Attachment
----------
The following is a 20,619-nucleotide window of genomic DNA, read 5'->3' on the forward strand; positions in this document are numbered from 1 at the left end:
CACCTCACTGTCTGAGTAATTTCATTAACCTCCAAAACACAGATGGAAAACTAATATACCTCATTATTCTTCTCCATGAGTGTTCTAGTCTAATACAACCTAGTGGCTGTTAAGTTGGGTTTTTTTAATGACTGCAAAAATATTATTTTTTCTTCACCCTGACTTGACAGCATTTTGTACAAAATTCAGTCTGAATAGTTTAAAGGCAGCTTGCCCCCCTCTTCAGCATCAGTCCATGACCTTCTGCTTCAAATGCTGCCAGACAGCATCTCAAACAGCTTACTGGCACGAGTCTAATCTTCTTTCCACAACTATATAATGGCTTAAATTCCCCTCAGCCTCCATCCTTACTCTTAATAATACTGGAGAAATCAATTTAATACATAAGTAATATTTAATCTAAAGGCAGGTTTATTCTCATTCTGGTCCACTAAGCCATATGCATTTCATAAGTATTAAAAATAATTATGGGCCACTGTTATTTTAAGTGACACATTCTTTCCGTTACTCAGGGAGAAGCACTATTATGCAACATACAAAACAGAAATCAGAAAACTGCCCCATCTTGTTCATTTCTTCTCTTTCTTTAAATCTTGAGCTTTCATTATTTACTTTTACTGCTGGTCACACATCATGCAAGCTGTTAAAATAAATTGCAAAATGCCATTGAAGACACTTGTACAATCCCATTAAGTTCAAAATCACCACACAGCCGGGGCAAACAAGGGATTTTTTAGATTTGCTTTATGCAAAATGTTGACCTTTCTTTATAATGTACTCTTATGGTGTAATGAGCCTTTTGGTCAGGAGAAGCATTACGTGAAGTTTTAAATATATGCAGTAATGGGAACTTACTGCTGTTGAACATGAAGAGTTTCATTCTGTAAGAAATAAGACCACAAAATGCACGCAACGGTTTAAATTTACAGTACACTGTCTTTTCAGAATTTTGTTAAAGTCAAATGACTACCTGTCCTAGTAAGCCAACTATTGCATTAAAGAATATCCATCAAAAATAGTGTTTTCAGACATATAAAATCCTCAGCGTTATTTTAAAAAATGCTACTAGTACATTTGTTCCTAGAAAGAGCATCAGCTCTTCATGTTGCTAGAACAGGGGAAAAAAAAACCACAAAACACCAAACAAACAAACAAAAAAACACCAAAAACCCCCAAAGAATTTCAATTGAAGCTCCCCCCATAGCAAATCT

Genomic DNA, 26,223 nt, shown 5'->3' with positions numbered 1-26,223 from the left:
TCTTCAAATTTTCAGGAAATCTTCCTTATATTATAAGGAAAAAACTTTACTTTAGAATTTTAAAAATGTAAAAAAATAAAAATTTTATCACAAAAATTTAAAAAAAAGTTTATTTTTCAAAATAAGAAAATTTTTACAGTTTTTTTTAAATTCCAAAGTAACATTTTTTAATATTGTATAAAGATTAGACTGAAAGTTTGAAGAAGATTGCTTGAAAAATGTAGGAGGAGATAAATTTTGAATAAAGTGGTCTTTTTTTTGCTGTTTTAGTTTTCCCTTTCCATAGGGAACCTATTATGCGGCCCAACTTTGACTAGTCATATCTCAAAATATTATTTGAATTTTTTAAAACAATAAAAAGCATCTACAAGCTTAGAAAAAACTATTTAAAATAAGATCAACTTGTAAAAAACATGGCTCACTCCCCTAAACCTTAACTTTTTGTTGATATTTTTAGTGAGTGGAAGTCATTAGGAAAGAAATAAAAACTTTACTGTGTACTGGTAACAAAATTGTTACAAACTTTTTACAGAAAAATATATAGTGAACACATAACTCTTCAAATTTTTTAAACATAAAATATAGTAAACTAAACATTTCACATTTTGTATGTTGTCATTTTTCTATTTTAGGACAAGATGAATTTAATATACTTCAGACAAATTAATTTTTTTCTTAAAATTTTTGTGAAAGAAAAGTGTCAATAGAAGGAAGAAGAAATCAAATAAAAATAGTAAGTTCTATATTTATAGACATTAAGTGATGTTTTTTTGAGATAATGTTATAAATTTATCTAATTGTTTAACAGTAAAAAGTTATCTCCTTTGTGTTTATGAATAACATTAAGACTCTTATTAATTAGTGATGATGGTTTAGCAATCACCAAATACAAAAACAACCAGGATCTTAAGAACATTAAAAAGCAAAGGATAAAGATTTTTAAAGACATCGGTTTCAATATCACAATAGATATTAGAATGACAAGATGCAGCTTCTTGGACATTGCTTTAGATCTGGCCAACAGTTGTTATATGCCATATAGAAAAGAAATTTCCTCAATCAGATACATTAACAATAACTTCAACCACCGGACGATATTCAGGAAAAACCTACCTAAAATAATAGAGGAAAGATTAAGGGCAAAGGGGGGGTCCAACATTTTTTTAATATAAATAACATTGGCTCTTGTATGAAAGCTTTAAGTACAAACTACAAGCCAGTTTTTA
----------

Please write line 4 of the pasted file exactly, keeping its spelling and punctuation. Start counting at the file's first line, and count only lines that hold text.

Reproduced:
TCTTCAAATTTTCAGGAAATCTTCCTTATATTATAAGGAAAAAACTTTACTTTAGAATTTTAAAAATGTAAAAAAATAAAAATTTTATCACAAAAATTTAAAAAAAAGTTTATTTTTCAAAATAAGAAAATTTTTACAGTTTTTTTTAAATTCCAAAGTAACATTTTTTAATATTGTATAAAGATTAGACTGAAAGTTTGAAGAAGATTGCTTGAAAAATGTAGGAGGAGATAAATTTTGAATAAAGTGGTCTTTTTTTTGCTGTTTTAGTTTTCCCTTTCCATAGGGAACCTATTATGCGGCCCAACTTTGACTAGTCATATCTCAAAATATTATTTGAATTTTTTAAAACAATAAAAAGCATCTACAAGCTTAGAAAAAACTATTTAAAATAAGATCAACTTGTAAAAAACATGGCTCACTCCCCTAAACCTTAACTTTTTGTTGATATTTTTAGTGAGTGGAAGTCATTAGGAAAGAAATAAAAACTTTACTGTGTACTGGTAACAAAATTGTTACAAACTTTTTACAGAAAAATATATAGTGAACACATAACTCTTCAAATTTTTTAAACATAAAATATAGTAAACTAAACATTTCACATTTTGTATGTTGTCATTTTTCTATTTTAGGACAAGATGAATTTAATATACTTCAGACAAATTAATTTTTTTCTTAAAATTTTTGTGAAAGAAAAGTGTCAATAGAAGGAAGAAGAAATCAAATAAAAATAGTAAGTTCTATATTTATAGACATTAAGTGATGTTTTTTTGAGATAATGTTATAAATTTATCTAATTGTTTAACAGTAAAAAGTTATCTCCTTTGTGTTTATGAATAACATTAAGACTCTTATTAATTAGTGATGATGGTTTAGCAATCACCAAATACAAAAACAACCAGGATCTTAAGAACATTAAAAAGCAAAGGATAAAGATTTTTAAAGACATCGGTTTCAATATCACAATAGATATTAGAATGACAAGATGCAGCTTCTTGGACATTGCTTTAGATCTGGCCAACAGTTGTTATATGCCATATAGAAAAGAAATTTCCTCAATCAGATACATTAACAATAACTTCAACCACCGGACGATATTCAGGAAAAACCTACCTAAAATAATAGAGGAAAGATTAAGGGCAAAGGGGGGGTCCAACATTTTTTTAATATAAATAACATTGGCTCTTGTATGAAAGCTTTAAGTACAAACTACAAGCCAGTTTTTA